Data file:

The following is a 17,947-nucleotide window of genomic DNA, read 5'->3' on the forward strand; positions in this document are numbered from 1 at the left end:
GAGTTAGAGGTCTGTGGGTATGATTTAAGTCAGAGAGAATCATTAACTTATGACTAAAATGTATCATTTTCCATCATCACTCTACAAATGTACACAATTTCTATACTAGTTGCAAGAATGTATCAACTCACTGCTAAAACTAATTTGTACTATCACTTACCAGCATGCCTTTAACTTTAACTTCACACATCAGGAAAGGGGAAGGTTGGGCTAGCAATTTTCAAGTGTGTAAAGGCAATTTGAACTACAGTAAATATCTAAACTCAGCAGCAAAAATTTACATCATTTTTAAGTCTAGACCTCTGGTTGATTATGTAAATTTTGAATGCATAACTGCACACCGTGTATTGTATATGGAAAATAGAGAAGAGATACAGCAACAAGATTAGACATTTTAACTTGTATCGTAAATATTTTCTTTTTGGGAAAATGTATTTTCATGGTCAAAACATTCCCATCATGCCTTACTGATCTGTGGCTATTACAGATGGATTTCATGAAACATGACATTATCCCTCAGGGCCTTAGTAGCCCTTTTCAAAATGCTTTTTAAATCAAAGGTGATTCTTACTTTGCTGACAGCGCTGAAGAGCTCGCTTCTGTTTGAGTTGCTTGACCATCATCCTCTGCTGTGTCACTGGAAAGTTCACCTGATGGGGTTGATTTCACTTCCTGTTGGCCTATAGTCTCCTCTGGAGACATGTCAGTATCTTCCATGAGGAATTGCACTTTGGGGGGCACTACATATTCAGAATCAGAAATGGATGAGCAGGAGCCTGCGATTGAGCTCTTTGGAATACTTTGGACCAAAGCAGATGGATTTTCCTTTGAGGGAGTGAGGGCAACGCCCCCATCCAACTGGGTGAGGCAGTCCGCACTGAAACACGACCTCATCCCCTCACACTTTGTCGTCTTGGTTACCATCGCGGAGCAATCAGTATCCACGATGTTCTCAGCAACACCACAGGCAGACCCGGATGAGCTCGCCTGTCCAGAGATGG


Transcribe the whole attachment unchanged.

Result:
The following is a 17,947-nucleotide window of genomic DNA, read 5'->3' on the forward strand; positions in this document are numbered from 1 at the left end:
GAGTTAGAGGTCTGTGGGTATGATTTAAGTCAGAGAGAATCATTAACTTATGACTAAAATGTATCATTTTCCATCATCACTCTACAAATGTACACAATTTCTATACTAGTTGCAAGAATGTATCAACTCACTGCTAAAACTAATTTGTACTATCACTTACCAGCATGCCTTTAACTTTAACTTCACACATCAGGAAAGGGGAAGGTTGGGCTAGCAATTTTCAAGTGTGTAAAGGCAATTTGAACTACAGTAAATATCTAAACTCAGCAGCAAAAATTTACATCATTTTTAAGTCTAGACCTCTGGTTGATTATGTAAATTTTGAATGCATAACTGCACACCGTGTATTGTATATGGAAAATAGAGAAGAGATACAGCAACAAGATTAGACATTTTAACTTGTATCGTAAATATTTTCTTTTTGGGAAAATGTATTTTCATGGTCAAAACATTCCCATCATGCCTTACTGATCTGTGGCTATTACAGATGGATTTCATGAAACATGACATTATCCCTCAGGGCCTTAGTAGCCCTTTTCAAAATGCTTTTTAAATCAAAGGTGATTCTTACTTTGCTGACAGCGCTGAAGAGCTCGCTTCTGTTTGAGTTGCTTGACCATCATCCTCTGCTGTGTCACTGGAAAGTTCACCTGATGGGGTTGATTTCACTTCCTGTTGGCCTATAGTCTCCTCTGGAGACATGTCAGTATCTTCCATGAGGAATTGCACTTTGGGGGGCACTACATATTCAGAATCAGAAATGGATGAGCAGGAGCCTGCGATTGAGCTCTTTGGAATACTTTGGACCAAAGCAGATGGATTTTCCTTTGAGGGAGTGAGGGCAACGCCCCCATCCAACTGGGTGAGGCAGTCCGCACTGAAACACGACCTCATCCCCTCACACTTTGTCGTCTTGGTTACCATCGCGGAGCAATCAGTATCCACGATGTTCTCAGCAACACCACAGGCAGACCCGGATGAGCTCGCCTGTCCAGAGATGG